He departed for New York on 1 November 1918. Once there, Rachmaninov quickly chose an agent, and accepted the gift of a piano from Steinway before playing 40 concerts in a four-month period. At the end of the 1919–20 season, he also signed a contract with the Victor Talking Machine Company.

From the many recordings he left us, works I retained include a few of his won, but also works by Beethoven and Chopin.

Due to his busy concert career, Rachmaninov's output as composer slowed tremendously. Between 1918 and his death in 1943, while living in the U.S. and Europe, he completed only six compositions. The main work in today’s montage is Rachmaninov as soloist on his fourth piano concerto.


I think you will (still) love this music too.

Tuesday, December 7, 2021

Bizet, Seiji Ozawa, Orchestre National – Carmen / L'Arlésienne Suites

This is my post from this week's Tuesday Blog.

This week’s Vinyl’s Revenge is one of many available couplings of Georges Bizet’s most popular suites from his stage works, notably his two suites from the incidental music he wrote for Alphonse Daudet's play L'Arlésienne and musical selections from his final opera, Carmen.

The incidental music Bizet composed for L'Arlésienne consists of 27 numbers (some only a few bars) for voice, chorus, and small orchestra, ranging from short solos to longer entr'actes. Bizet himself played the harmonium backstage at the premiere performance, which took place 1 October 1872 at the Théâtre du Vaudeville in Paris.

The play itself was not successful, closing after only 21 performances. The incidental music has survived and flourished, however. It is most often heard in the form of two suites for orchestra. Assembled by Bizet himself, L'Arlésienne Suite No. 1 uses a full symphony orchestra but without the chorus. The first performance was at a Pasdeloup concert on 10 November 1872. L'Arlésienne Suite No. 2, also written for full orchestra, was arranged and published in 1879, four years after Bizet's death, by Ernest Guiraud, using Bizet's original themes.

Ernest Guiraud, born in New Orleans, Louisiana, is also responsible for the remaining music on this Ozawa recording; Guiraud arranged twelve numbers from Bizet's opera Carmen into two orchestral Suites. Guiraud is perhaps most famous for constructing the recitatives—both beloved and criticized—that replaced the spoken dialogue in performances of Carmen for more than a century.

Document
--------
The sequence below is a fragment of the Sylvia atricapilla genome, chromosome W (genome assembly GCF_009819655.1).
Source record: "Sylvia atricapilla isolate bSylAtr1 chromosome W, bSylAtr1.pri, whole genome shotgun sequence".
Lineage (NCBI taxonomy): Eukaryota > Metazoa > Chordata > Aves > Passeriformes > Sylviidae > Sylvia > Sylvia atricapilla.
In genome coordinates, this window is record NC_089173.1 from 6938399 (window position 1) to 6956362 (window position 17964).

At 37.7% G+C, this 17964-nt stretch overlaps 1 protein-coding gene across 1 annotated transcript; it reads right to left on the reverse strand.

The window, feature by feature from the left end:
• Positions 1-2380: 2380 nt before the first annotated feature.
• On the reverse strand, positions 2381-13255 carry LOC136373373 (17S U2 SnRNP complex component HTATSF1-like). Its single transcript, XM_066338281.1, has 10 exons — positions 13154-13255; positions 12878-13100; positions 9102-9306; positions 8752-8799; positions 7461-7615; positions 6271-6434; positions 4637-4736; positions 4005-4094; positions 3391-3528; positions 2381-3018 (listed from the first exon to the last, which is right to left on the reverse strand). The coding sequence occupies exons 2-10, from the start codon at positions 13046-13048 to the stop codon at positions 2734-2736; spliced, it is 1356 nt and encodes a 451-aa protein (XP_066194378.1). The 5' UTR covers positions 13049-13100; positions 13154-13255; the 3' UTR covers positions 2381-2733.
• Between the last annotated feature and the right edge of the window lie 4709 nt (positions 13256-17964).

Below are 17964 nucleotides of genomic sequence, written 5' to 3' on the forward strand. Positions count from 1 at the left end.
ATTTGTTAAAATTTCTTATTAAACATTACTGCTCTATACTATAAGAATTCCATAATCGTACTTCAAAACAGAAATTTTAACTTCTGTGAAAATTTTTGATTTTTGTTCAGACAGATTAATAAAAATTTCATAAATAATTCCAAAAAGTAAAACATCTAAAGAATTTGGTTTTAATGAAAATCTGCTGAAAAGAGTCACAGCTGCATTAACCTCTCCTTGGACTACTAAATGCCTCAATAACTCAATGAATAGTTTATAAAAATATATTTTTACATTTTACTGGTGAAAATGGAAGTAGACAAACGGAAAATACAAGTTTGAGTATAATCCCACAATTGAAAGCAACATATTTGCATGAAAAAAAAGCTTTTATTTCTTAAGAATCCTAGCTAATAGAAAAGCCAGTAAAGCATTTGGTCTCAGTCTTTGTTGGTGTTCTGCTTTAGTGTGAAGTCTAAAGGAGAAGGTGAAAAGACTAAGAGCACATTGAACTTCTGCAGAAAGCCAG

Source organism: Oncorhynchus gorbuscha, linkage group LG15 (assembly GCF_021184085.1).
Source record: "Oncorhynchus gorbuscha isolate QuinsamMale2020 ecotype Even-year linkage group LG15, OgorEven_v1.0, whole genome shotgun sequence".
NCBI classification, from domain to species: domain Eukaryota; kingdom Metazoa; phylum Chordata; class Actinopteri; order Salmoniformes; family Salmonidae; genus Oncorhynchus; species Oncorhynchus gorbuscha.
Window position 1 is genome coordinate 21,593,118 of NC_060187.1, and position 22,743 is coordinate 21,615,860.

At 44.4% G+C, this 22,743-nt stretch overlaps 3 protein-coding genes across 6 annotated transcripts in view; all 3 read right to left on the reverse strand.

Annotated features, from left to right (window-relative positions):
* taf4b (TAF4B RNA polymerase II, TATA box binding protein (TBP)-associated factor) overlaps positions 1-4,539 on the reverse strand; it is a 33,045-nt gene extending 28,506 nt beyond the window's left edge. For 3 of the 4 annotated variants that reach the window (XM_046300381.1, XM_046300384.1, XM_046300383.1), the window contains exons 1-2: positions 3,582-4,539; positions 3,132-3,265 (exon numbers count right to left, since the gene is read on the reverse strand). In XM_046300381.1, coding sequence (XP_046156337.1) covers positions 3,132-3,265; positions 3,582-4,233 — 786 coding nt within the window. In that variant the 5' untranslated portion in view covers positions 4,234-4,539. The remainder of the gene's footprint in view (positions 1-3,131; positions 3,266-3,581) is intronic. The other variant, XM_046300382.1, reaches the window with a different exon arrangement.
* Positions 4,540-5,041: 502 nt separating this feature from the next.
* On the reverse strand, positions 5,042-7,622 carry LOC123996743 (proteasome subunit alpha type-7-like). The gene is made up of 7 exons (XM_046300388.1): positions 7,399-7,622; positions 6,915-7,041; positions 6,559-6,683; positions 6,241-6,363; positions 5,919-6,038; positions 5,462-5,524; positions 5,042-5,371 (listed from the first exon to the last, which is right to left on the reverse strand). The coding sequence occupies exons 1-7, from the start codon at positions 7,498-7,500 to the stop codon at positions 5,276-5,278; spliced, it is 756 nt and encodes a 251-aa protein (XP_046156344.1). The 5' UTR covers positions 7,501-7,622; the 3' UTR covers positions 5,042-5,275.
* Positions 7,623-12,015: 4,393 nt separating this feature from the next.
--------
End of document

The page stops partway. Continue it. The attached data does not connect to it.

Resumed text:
The original jacket notes suggest that the numbers from the Carmen suite were assembled by Mr. Ozawa himself.

Happy Listening!

Georges BIZET (1838-1875)
L' Arlésienne Suite No.1 (from the incidental music), op. 23bis
L' Arlésienne Suite No.2 (assembled by Ernest Guirard, 1879), GB 121b
Carmen Suites for orchestra No.1 and 2 (assembled by Ernest Guirard, 1885-86) Selections
  • Les Toréadors - Act I, Prélude (bars 1-119)
  • Prélude - Act I, Prélude (bars 121–48)
  • Aragonaise - Entr'acte before Act IV
  • Intermezzo - Entr'acte before Act III
  • Habanera - Act I, Aria (Carmen): L'amour est un oiseau rebelle
  • Danse Bohème - Act II, Gypsy Dance: Les tringles des sistres tintaient

Orchestre National de France
Seiji Ozawa, conducting
Label: Angel Records – DS-538096
Format: Vinyl, LP
Recorded: 25 & 26 June 1983, Salle Wagram, Paris


Internet Archive

Tuesday, November 30, 2021

Remembering Bob Kerr (1919-2003)

No. 372 of the ongoing ITYWLTMT series of audio montages is this week's Tuesday Blog. It can be found in our archives at


Blogger’s Note: As we review our many musical shares from our musical forum activities under our ongoing “222 Day Binge Challenge”, today's quarterly podcast revisits a Tuesday post originally issued on November 6, 2012. The programme reuses some of the same works and the below commentary is taken almost verbatim from the original post.

In the early 1980's, “CBC Stereo” was the FM classical music network that has since evolved into CBC Music. The CBC Stereo lineup used to feature shows originating from specific cities – not just the home office in Toronto. You had Mostly Music with Sheilagh Rogers emanating from Ottawa, Leon Cole’s Sountrack from Winnipeg, Bob Harding hosting Montreal Après-Midi and, of course, Bob Kerr and Off the Record from Vancouver.

Bob Kerr hosted Off the Record for nearly 40 years (the last 21 of which were heard coast-to-coast on the CBC Stereo network), and became known for his love of music and dislike of poorly produced albums, especially incomplete liner notes.

Born in Calgary, and educated in a boarding school in British Columbia, Kerr found his way to broadcasting after Arts studies in Edmonton and a stint in the Navy during World War II. Kerr began his broadcasting career with CFCN in Calgary in 1947. He moved to the West Coast in 1960, launching Off the Record from the CBC's studios in the Hotel Vancouver. When the one-hour Radio version was cancelled in 1976, a petition with 1070 signatures protested the decision. In its heyday, the 2-hour Stereo program (1:04 pm Monday-Friday) was prepared at Kerr’s home the preceding night. He remained a mainstay on the stereo network until his retirement in 1996.